Gorka sent us this very cool video clip he made last week for the FON launch in Spain. Download it here.

Now that we’re planning our launch in the US, i realised that our political activism to create a WiFi nation isn’t that original in this country. Andrew Rasiej, a politician from New York, has his whole campaign based on the idea of creating a WiFi New York. The difference between FON and his campaign agenda isn’t the objective, but rather, the method. Mr. Rasiej WiFi approach requires a multi-million dollar investment in WiFi network infrastructure. The FON approach aims at citizen collaboration whereby citizens are asked to download this free software, install it on their router and place their newly converted FON access points on their window sill. The other obvious difference is the fact that Mr. Rasiej is a politican and I am an entrepreneur. But if there is one thing we have in common, it is our dream to see a mobile internet for everyone become a reality.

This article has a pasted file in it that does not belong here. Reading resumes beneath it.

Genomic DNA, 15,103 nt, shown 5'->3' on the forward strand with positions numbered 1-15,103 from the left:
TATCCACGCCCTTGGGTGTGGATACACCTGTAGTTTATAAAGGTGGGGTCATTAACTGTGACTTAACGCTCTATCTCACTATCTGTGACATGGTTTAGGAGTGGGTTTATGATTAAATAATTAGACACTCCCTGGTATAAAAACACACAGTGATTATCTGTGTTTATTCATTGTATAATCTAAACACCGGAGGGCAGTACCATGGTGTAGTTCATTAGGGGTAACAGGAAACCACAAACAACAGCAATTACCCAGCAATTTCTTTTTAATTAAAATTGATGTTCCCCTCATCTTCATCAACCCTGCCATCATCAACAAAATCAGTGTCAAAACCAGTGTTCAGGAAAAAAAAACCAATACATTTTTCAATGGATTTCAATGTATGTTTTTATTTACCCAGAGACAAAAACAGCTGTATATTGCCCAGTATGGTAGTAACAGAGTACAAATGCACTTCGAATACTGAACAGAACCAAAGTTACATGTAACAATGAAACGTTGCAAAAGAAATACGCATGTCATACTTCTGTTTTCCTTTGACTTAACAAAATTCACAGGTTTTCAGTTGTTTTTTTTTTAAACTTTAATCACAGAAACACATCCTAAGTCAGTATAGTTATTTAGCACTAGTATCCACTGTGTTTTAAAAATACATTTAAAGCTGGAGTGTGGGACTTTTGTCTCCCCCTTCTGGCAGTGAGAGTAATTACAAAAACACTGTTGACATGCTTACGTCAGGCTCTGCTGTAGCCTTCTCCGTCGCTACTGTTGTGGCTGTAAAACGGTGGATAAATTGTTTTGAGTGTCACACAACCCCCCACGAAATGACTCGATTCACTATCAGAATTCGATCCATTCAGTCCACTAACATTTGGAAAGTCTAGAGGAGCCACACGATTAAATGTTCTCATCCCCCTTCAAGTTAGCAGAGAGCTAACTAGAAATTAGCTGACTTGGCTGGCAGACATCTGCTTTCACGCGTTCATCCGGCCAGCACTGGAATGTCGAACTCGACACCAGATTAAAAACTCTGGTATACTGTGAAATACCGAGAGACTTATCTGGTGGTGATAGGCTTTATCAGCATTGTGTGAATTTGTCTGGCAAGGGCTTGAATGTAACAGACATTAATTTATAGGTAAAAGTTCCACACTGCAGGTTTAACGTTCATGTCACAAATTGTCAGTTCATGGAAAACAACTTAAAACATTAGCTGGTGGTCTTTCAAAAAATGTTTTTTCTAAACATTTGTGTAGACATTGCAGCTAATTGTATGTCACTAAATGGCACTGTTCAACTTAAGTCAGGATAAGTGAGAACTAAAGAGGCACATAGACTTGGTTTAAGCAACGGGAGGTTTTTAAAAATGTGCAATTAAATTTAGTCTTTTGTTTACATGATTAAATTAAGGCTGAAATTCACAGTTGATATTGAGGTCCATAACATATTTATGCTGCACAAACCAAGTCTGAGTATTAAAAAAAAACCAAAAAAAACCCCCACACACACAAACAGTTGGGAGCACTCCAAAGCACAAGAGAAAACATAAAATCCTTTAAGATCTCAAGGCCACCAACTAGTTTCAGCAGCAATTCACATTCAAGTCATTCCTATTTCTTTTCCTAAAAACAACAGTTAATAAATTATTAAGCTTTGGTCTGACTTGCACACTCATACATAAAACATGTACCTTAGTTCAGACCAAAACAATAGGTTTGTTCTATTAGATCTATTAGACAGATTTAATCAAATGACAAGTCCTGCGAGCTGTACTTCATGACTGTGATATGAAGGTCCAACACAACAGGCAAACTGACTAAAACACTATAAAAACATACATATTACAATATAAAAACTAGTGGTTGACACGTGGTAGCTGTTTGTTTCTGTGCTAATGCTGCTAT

Before starting FON, I would google my last name and get 80,000 answers. 45 years of life and six companies and two foundations got me to that level of internet notoriety. But in less than 45 days subsequent to starting FON, I went up to 300,000 replies, an impossible number to read (I google my last name and not FON because FON as a term gives many answers that are not related to our company, as it is also a language in Africa). Because FON is a start up and I am interested in knowing what people say about us I would like to have a tool that allows us to POLL what people are saying about FON. The aim of FON is that people download our software and become members of a global, people´s built wifi network. We need people to want to download FON. If somebody, for example, was against FON, fortunately or unfortunately the Google algorithms would bury this potentially valid criticism to the end of so many citations that we would probably not find it and try to correct it. I wonder if somebody has developed tools to POLL Google. For example a tool that gets all the Google answers, then gives them a random order and then looks for positive or negative sounding words. Also this tool would have to work in Spanish, as over half of the citations are in this language. If nobody has done this I do see an opportunity for programs that randomly analyze search engine results as an opportunity to offer automated competition to Gallup and other polling organizations.